Yes, it’s true. We now own a 37ft yellow school bus that until recently was ferrying kids to lessons in Nampa, Idaho. We plan to rip out the seats of our iconic vehicle and turn it into a motorhome, otherwise known as an RV or, to those in the know, a ‘Skoolie’. We leave this summer to travel North America and we will be gone for a year.
A family gap year
For a long time, my husband and I have felt like we wanted to do a bit more with our lives. Climbing the career ladder has never been a priority for either of us; we work to live not live to work. But when you have a family, a mortgage, school term dates to adhere to, you can’t just give up your job and your home and head off into the hills….. or can you?
Yes you can. There is a lot more planning to do, but it is possible to go travelling in your forties without (hopefully) losing all your worldly possessions in the process. We will have to be careful – indeed it won’t be so much a holiday as a time in which we will be living differently – but the benefits far outweigh the negatives, both for us and our kids.
Why take a gap year in America?
Of all the places in the world we want to go, the U.S has never been near the top. Both my husband and I have travelled extensively and America just seems a bit too much like home. It’s not just about us though; we have two little boys to think of.
America offers deserts, mountains, plains, swamps, canyons, bears, whales, snowboarding, kayaking… cities full of great architecture, music and literary history… there’s so much to see and do for two kids that have never been any further than the Algarve. On top of all of this, the language is the same, the culture and food are recognisable and we have friends there, which makes travelling and making new friends easier. We can also get reliable WiFi; the kids can keep in touch with their grandparents and we can continue freelancing.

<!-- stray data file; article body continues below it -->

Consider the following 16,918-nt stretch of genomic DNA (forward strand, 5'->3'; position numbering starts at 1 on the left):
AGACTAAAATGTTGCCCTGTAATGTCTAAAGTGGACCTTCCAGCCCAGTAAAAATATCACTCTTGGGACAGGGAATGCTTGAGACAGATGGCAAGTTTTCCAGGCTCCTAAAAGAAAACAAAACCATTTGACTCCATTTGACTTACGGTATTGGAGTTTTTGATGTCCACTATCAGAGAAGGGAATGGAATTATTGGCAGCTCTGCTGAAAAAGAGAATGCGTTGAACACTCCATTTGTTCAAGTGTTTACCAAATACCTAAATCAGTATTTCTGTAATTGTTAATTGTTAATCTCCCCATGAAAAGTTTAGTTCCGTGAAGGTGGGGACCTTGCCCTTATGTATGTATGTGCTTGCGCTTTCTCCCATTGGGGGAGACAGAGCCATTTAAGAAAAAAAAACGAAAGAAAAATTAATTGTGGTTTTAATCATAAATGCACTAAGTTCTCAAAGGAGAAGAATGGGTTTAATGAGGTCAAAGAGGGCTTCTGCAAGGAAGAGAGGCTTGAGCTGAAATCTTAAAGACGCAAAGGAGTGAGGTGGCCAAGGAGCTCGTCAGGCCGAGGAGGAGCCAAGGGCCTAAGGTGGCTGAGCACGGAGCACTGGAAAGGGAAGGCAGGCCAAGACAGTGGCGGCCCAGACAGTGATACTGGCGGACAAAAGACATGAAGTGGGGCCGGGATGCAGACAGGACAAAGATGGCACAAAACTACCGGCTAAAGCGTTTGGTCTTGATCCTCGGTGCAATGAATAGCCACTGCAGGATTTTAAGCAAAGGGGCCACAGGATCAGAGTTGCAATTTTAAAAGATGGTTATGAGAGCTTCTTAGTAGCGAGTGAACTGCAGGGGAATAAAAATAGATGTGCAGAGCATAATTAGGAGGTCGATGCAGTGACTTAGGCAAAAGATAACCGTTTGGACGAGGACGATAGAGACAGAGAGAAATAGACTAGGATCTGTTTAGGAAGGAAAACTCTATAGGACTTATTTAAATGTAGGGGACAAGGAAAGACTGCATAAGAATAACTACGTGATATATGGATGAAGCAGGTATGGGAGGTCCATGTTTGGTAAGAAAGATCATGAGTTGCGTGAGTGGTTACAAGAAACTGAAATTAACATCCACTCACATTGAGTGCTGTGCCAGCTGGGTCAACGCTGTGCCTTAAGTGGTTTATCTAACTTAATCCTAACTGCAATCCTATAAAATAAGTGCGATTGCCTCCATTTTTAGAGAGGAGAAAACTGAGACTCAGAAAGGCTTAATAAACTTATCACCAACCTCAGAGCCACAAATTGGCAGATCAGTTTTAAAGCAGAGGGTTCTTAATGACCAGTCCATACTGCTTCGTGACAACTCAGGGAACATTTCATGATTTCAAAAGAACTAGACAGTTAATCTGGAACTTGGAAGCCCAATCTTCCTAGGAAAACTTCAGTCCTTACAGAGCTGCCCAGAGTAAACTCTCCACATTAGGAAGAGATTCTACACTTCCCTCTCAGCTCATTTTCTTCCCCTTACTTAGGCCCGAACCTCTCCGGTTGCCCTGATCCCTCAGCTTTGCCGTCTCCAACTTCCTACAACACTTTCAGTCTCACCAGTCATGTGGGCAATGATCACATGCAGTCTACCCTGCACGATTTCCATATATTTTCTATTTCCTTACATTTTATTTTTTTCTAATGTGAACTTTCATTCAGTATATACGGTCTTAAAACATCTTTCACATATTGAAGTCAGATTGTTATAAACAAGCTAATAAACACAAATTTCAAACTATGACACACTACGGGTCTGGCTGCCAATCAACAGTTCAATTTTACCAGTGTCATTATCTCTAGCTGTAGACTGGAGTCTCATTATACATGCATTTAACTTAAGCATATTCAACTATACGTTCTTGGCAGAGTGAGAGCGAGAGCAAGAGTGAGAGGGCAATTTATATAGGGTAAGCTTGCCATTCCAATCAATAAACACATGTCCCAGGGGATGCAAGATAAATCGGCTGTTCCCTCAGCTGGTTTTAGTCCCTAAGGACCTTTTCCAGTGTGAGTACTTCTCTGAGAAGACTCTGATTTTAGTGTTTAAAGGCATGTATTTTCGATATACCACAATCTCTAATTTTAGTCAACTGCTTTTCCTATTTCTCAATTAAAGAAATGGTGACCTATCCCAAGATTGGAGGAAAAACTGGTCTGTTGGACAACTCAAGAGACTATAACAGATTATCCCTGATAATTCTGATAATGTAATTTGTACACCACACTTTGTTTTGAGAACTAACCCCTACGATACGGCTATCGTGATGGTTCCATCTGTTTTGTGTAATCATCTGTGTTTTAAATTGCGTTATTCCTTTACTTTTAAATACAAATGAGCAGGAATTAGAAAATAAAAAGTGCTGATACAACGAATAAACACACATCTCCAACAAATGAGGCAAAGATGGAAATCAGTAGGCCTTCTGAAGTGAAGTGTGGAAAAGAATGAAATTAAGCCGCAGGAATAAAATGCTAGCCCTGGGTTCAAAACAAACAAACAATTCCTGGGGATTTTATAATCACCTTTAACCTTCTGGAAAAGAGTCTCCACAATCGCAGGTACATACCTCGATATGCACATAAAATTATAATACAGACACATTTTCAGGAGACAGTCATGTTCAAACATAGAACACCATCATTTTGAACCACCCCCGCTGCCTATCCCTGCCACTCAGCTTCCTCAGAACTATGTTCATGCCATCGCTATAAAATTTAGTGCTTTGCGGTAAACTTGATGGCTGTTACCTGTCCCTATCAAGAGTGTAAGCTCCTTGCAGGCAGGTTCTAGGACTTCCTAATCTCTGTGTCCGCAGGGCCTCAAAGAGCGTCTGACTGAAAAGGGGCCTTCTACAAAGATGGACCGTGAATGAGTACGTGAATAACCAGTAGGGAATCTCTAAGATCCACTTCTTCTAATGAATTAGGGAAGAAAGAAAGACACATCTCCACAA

There was concern about whether we could get on board with a country where the current political climate honestly scares us a little. In the end we figured that we’re coming from a country where the current political climate scares us a little, a Brexit-battered Britain.
Once we decided to start in the U.S we looked into the visa situation. Whilst it may tick a lot of boxes for a family gap year, it’s not quite so easy to execute that plan – the ESTA visa gives UK citizens just 90 days. You also can’t pop in and out of Canada or Mexico to renew – you have to leave Norht America entirely. There are other, more expensive, options though and we are in the process of applying for a B1/B2 visa that will allow us to stay for longer.
Why did we buy a Skoolie?
Because they are so flippin’ cool!
In truth, this was how we justified America. When we visualised a trip around the States from behind the wheel of a big, yellow bus, it became a totally different destination. It became the beautiful America, rather than the political one.
Of course one of the first things we found out is that ‘Chrome Yellow’, the famous particular shade for US school buses, is not allowed on converted RV’s. It’s a shame we have to change it but I guess it would be a bit awkward if you pulled over to take a call and a queue of schoolkids boarded your new home…
I plan to write a whole lot more about how we found our bus, how we learnt everything there is to know about skoolies and how we will convert it in this blog. If you fancy following our journey, sign up for blog updates.
But living in a bus for a year?
I’m sure it will be hard. Sometimes our 4 bed house doesn’t feel big enough for us all! We’ll just have to get used to it.